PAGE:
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Administration of epidural labor analgesia is not associated with a decreased risk of postpartum depression in an urban Canadian population of mothers: a secondary analysis of prospective cohort data

Authors Nahirney M, Metcalfe A, Chaput KH

Received 11 May 2017

Accepted for publication 25 August 2017

Published 31 October 2017 Volume 2017:10 Pages 99—104

DOI https://doi.org/10.2147/LRA.S141569

Checked for plagiarism Yes

Review by Single-blind

Peer reviewers approved by Dr Minal Joshi

Peer reviewer comments 2

Editor who approved publication: Dr Stefan Wirz


Marissa Nahirney,1 Amy Metcalfe,2 Katie H Chaput3

1O’Brien Centre, 2Obstetrics and Gynecology, 3Alberta Children’s Hospital Research Institute and Pediatrics, Cumming School of Medicine, University of Calgary, Calgary, AB, Canada

Background: Postpartum depression (PPD) is a common complication of pregnancy, affecting approximately 13% of mothers internationally. Previous research has examined whether epidural analgesia used for pain control during labor and birth is associated with a lower risk of PPD, but reports conflicting results and may have suffered from methodological shortcomings. Our study aimed to prospectively assess whether epidural analgesia is associated with a lower risk of PPD (at either 6 weeks or 6 months postpartum) after attempting to adequately adjust for selection bias and confounding variables.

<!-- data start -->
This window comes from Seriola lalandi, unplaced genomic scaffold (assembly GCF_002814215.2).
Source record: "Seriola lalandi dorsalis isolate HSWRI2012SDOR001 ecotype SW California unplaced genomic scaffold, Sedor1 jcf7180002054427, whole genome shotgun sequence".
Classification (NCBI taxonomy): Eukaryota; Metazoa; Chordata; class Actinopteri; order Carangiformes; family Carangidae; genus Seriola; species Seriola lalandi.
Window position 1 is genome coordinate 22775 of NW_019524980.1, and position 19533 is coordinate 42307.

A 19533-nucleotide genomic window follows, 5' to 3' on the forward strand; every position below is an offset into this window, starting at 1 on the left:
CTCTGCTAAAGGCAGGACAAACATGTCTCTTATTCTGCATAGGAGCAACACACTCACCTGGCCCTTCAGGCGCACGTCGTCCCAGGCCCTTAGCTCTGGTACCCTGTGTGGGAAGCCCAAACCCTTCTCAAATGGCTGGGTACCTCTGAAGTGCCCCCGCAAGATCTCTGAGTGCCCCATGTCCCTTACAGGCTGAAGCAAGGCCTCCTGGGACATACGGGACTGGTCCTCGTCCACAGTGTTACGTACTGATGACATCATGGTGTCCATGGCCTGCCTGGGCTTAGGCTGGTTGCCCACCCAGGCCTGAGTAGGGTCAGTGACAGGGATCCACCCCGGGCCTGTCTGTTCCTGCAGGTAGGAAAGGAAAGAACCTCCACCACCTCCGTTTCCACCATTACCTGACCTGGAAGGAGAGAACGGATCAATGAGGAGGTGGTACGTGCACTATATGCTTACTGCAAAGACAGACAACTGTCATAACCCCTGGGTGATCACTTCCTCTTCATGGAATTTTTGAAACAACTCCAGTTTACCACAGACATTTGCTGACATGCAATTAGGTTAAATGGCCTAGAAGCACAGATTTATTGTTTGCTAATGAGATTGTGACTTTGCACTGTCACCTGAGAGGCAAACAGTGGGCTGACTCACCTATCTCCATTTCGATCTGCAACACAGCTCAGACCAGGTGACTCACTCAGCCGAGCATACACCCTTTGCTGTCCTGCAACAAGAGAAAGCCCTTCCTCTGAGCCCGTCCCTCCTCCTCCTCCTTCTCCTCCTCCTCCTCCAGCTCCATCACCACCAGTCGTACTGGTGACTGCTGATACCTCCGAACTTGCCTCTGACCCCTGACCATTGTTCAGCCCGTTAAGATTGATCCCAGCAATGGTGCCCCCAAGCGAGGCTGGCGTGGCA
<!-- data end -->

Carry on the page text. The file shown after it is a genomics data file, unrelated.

Methods: We conducted a secondary analysis of a prospective cohort of urban Canadian mothers who were recruited at birth in Calgary, Canada, in 2010, for a primary study on predictors of PPD. Mothers with full-term, singleton infants who did not require neonatal intensive care unit admission of >24 hours were included, and filled out questionnaires at birth, 6 weeks and 6 months postpartum including demographics, birth data, maternal and infant physical health, lifestyle, breastfeeding and maternal mental health. Descriptive statistics were calculated for participant characteristics and to identify potential confounder variables. Multivariable logistic regression analysis was conducted to assess whether epidural analgesia is associated with PPD after controlling for available confounding variables.
Results: Our study included 206 mothers who had vaginal deliveries and were free of depression at delivery. We found an incidence of PPD of 13.3% (n=27) and no statistically significant association between epidural use and PPD, regardless of adjustment for potential confounding variables (unadjusted odds ratio [OR] 0.86, 95% confidence interval [CI] 0.69–1.22; adjusted OR (for body mass index 1.04, 95% CI 0.40–2.77).
Conclusion: We did not observe a significant association between epidural use and PPD. While the CIs are wide, we do not believe that this masks a clinically relevant association, and as such, the risks and benefits of epidural analgesia communicated to women during labor and delivery should not be modified.

Keywords: epidural analgesia, labor analgesia, postpartum depression, maternal mental health

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